25 years of Social Networking - The WELL to Facebook
The year is 2010 and social networking site The Well celebrates its 25th anniversary, providing us with the perfect opportunity to look back in retrospective, and look forward with bleak hope. Currently there are over 500 million users on Facebook, and if Facebook were a country it would be the 3rd largest country on the planet. The news is plastered with daily reports of people using Facebook pedophile rings, twisted acts of cyber bullying, and other signs of a decaying society. Thankfully there is little talk about the millions of hours logged daily by Facebook users on the Farmville app. This was perhaps not the intention of the fathers of social networking Stewart Brand and Larry Brilliant.
Rewind to 1985.
In 1985 a group of free thinking hippies in California created the first social community which they dubbed the Whole Earth ‘Lectronic Link. WELL founders, Stewart Brand and Larry Brilliant envisioned a public space, online, where political misfits and other rag-tag stragglers could share their thoughts and ideas. The site gained a cult-like following with dead-heads after one of the lead members of the popular band the Grateful Dead became a staunch WELL supporter.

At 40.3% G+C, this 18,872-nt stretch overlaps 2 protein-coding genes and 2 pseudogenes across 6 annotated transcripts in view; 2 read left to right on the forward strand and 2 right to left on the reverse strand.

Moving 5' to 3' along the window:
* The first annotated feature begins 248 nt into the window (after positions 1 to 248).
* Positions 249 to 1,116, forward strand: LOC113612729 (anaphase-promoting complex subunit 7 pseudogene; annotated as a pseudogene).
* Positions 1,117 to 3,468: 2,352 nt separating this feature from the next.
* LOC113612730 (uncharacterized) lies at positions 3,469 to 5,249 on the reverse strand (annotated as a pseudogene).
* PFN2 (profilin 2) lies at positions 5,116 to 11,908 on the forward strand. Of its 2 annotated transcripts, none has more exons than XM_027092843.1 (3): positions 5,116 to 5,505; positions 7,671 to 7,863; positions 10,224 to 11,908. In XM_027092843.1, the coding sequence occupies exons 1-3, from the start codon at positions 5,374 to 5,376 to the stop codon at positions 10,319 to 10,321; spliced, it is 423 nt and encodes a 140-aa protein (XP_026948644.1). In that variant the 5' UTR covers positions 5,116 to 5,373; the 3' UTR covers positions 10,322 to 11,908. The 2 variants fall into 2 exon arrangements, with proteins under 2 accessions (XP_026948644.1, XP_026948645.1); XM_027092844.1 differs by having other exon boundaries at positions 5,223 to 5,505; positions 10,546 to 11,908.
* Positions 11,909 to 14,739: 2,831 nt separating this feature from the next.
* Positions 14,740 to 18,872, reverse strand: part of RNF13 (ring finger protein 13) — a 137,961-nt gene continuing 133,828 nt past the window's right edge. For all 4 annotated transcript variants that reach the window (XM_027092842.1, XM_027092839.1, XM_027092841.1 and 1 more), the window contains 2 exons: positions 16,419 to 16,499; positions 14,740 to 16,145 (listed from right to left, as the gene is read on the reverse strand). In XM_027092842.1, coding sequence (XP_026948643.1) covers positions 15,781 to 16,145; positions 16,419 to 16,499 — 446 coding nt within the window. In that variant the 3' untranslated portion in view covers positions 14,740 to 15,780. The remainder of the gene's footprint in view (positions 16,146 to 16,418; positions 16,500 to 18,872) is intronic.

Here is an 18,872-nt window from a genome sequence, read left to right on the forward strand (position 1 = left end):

The hippy ideologies espoused by WELL members were everything from radical to thought provoking, and the site encouraged genuinely important dialogues. Through these idea dialogues WELL members helped spawn many of the important sites we know today, including Salon.com and Craigslist. “The WELL is where I learned about online community almost twenty years ago, and its spirit inspired my current work,” said Craig Newmark, founder of Craigslist. “It’s the real deal, still connecting people, getting the job done.”
This online renaissance was created at a time when the Internet barely existed, and was considered a dead-end cyber black hole for socially inept geeks. Nonetheless the WELL had mild yet significant successes, and was an obvious precursor to more popular social networking sites including MySpace, Facebook and Twitter. According to The WELL, it “has been described as the world’s most influential online community by Internet historian Katie Hafner.”
The WELL still exists today, and after 25 years of providing a space for intelligent conversation via the Internet, it still toils away in anonymity, offering us a chilling critique of our current societal state.
This critique was most strongly displayed in a poignant quote by founder Stewart Brand, “once a new technology rolls over you, if you’re not part of the steamroller, you’re part of the road.”